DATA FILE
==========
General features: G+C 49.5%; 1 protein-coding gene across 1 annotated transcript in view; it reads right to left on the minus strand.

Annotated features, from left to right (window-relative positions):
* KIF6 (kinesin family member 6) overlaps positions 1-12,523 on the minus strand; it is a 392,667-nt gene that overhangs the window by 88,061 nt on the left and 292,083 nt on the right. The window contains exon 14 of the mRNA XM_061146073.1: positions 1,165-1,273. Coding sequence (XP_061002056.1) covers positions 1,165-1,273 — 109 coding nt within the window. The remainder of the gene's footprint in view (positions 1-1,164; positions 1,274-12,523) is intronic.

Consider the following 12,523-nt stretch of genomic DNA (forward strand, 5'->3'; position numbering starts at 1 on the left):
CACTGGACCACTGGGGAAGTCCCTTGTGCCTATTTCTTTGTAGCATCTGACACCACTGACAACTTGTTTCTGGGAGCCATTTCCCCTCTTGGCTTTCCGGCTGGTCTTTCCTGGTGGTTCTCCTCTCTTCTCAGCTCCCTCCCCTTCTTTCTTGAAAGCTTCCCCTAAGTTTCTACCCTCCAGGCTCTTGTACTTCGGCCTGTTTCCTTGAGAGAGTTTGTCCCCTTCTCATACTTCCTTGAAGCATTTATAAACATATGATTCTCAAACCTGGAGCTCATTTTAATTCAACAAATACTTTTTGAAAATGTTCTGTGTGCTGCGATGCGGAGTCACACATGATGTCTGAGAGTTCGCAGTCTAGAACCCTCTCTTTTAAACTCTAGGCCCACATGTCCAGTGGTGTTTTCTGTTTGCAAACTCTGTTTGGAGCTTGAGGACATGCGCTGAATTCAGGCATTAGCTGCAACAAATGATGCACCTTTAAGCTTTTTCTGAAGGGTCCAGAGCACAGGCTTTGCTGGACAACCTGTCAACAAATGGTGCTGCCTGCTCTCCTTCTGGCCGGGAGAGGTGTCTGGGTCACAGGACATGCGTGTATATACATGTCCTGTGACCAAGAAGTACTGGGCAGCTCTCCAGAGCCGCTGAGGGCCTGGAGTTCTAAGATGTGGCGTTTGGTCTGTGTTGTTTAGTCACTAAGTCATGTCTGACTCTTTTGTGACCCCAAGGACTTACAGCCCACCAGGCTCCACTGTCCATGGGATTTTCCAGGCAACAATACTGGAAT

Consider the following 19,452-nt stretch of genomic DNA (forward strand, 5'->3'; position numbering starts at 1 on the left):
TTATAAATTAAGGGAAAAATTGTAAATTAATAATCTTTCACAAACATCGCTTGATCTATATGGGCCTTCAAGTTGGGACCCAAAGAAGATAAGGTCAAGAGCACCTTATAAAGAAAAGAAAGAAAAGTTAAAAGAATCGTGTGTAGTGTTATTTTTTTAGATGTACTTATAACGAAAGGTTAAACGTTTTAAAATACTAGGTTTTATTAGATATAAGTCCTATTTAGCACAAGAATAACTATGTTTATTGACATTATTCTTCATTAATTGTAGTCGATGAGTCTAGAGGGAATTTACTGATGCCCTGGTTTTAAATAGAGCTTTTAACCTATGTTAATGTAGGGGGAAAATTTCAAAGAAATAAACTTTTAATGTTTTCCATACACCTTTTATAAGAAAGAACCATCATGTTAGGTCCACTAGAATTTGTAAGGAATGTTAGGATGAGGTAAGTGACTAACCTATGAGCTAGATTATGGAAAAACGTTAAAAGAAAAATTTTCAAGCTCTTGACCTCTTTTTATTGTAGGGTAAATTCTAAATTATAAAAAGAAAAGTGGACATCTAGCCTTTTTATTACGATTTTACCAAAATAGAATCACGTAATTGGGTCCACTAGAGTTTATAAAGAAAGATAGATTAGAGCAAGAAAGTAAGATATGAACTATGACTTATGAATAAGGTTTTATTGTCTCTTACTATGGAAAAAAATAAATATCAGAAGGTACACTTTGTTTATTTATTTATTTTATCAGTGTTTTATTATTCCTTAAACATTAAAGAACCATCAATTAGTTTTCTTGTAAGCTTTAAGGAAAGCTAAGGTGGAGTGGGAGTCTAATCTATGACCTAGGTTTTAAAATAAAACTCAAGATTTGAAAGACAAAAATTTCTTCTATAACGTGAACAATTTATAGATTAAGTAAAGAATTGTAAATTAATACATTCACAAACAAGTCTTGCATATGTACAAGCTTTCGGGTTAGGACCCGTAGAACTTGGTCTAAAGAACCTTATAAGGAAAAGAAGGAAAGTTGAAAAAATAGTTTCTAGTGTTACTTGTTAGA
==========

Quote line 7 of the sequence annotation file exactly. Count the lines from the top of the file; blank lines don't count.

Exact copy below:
TTATAAATTAAGGGAAAAATTGTAAATTAATAATCTTTCACAAACATCGCTTGATCTATATGGGCCTTCAAGTTGGGACCCAAAGAAGATAAGGTCAAGAGCACCTTATAAAGAAAAGAAAGAAAAGTTAAAAGAATCGTGTGTAGTGTTATTTTTTTAGATGTACTTATAACGAAAGGTTAAACGTTTTAAAATACTAGGTTTTATTAGATATAAGTCCTATTTAGCACAAGAATAACTATGTTTATTGACATTATTCTTCATTAATTGTAGTCGATGAGTCTAGAGGGAATTTACTGATGCCCTGGTTTTAAATAGAGCTTTTAACCTATGTTAATGTAGGGGGAAAATTTCAAAGAAATAAACTTTTAATGTTTTCCATACACCTTTTATAAGAAAGAACCATCATGTTAGGTCCACTAGAATTTGTAAGGAATGTTAGGATGAGGTAAGTGACTAACCTATGAGCTAGATTATGGAAAAACGTTAAAAGAAAAATTTTCAAGCTCTTGACCTCTTTTTATTGTAGGGTAAATTCTAAATTATAAAAAGAAAAGTGGACATCTAGCCTTTTTATTACGATTTTACCAAAATAGAATCACGTAATTGGGTCCACTAGAGTTTATAAAGAAAGATAGATTAGAGCAAGAAAGTAAGATATGAACTATGACTTATGAATAAGGTTTTATTGTCTCTTACTATGGAAAAAAATAAATATCAGAAGGTACACTTTGTTTATTTATTTATTTTATCAGTGTTTTATTATTCCTTAAACATTAAAGAACCATCAATTAGTTTTCTTGTAAGCTTTAAGGAAAGCTAAGGTGGAGTGGGAGTCTAATCTATGACCTAGGTTTTAAAATAAAACTCAAGATTTGAAAGACAAAAATTTCTTCTATAACGTGAACAATTTATAGATTAAGTAAAGAATTGTAAATTAATACATTCACAAACAAGTCTTGCATATGTACAAGCTTTCGGGTTAGGACCCGTAGAACTTGGTCTAAAGAACCTTATAAGGAAAAGAAGGAAAGTTGAAAAAATAGTTTCTAGTGTTACTTGTTAGA